Robyn Sanderson and Aren Okemaysim wear masks as they lead groups of six on ghost tours of the Globe Theatre.
That’s medical-style masks, not costume masks as you might expect leading up to Halloween.
Hiding the bulk of their facial expression is a challenge for the actors during the Behind The Screams and Haunted History tours, on through Oct. 31 in Regina.
“It’s certainly not easy,” said Damien James Webb, a production assistant at the Globe and one of the creators of the theatre’s current programming.
“And then when you combine that with the idea that we’re not on a stage — we’re in a hallway or we’re in a nook or a cranny or an office, the space changes throughout the entire thing — so their vocal projection needs to change too. And so that was kind of an interesting thing for them to get used to as well.”
The ghost tours are the Globe’s first offering since March, when the COVID-19 pandemic shut down its programs along with most everything else.
As restrictions have lifted, staff started brainstorming about what they could do to engage audiences in a safe way: “Is there something we can do to still provide entertainment to people even though we can’t all sit in a room and enjoy theatre as it should be?” said Webb.
Last fall, the front of house manager devised an impromptu ghostly tour for Halloween, which got good feedback.
So this fall, the team is running with it — creating a scripted show (written by Greg Ochitwa) based on the real ghostly encounters of Globe staff past and present.
Asking around, “We found out there was a lot of people that were experiencing the same thing,” said Webb. “There was even times in the past years that they had paranormal investigators come through and they even did whole nights here, they did tests in certain rooms and they were finding (paranormal) activities.”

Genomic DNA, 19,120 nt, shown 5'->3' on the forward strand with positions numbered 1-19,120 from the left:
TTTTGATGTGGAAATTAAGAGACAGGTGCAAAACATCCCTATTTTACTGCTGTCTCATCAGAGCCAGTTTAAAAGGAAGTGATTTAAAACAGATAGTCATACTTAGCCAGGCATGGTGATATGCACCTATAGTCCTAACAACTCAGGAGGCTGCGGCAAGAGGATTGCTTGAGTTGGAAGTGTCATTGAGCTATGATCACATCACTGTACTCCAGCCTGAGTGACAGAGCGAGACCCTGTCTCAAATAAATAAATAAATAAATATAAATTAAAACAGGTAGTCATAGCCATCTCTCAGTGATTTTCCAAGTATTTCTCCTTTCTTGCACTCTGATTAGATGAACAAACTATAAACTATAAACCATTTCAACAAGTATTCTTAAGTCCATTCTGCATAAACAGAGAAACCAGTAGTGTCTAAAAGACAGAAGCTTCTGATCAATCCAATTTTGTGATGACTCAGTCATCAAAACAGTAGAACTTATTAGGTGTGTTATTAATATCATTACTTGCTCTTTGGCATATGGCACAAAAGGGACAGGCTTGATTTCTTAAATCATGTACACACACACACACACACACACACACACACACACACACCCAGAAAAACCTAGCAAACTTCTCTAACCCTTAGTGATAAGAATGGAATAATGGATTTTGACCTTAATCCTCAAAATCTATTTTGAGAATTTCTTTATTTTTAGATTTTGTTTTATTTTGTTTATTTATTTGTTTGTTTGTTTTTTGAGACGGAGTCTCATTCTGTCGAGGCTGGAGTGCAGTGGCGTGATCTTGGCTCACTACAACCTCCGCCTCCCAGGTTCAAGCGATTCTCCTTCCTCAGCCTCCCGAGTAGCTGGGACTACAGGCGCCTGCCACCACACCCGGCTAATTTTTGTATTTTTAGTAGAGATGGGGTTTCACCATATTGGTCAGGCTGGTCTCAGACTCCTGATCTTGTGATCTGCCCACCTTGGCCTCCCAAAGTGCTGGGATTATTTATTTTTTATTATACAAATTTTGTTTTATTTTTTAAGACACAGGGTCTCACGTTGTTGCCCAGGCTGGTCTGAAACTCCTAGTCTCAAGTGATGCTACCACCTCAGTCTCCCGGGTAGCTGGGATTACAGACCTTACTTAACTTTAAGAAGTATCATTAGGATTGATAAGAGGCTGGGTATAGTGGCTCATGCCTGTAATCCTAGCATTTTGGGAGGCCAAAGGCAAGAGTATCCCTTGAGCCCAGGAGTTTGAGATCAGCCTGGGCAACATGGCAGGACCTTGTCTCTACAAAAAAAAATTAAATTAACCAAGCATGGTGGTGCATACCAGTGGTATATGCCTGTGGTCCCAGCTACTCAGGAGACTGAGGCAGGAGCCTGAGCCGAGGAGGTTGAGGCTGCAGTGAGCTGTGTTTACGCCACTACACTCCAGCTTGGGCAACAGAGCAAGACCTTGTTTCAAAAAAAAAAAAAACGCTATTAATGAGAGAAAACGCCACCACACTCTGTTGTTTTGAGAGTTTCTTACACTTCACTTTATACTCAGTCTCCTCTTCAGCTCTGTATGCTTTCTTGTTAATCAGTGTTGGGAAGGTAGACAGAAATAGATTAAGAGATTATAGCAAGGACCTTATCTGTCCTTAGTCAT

Webb said these stories are being shared respectfully, and the 45-minute tour is not like a traditional haunted house.
“We’re dialling it back (from) the standard Halloween mask, jump-around-from-the-corner kind of thing; it’s a little more refined.”
While it’s a ghost tour, it’s also partly a farewell, as the Globe’s Prince Edward Building home is about to begin a two-year renovation.
The tour guides will “take you all throughout the building, showing you all the weird nooks and crannies and allowing you to experience the interesting layout and quirkiness of the Globe while it’s still as it is.”
Given COVID-19 restrictions, up to six people are allowed on a tour. They must wear a mask. They must remain six feet apart if they’re from different households, and there will be markers throughout the tour to remind them. Spaces will be sanitized before and after the tours.
This is all following the provincial government’s Re-Open Saskatchewan guidelines specific to haunted houses, announced in late September.
A theatrical tour is much different from the Globe’s standard productions.
“We’ve done shows in the same manner for I don’t know how long,” said Webb. This project has allowed the team to “think outside the box and figure out new ways to present a show to people.”
This production fits into the style of new artistic director Jennifer Brewin, who has devised shows that led audiences through city streets and across 80-acre farms on a horse-led sleigh.
While this project was in the works before Brewin’s September arrival at the Globe, she has given “absolutely wonderful input,” said Webb, “because she does come from a place of unusual theatre. So I think having her here and having her experience and knowledge is really beneficial for the type of things that we could and possibly will be doing in the future.”
Find out more about the ghost tours at globetheatrelive.com. Tickets are selling quickly. For wheelchair-accessible options, call the box office at 306-525-6400; otherwise, expect a heavy use of stairs.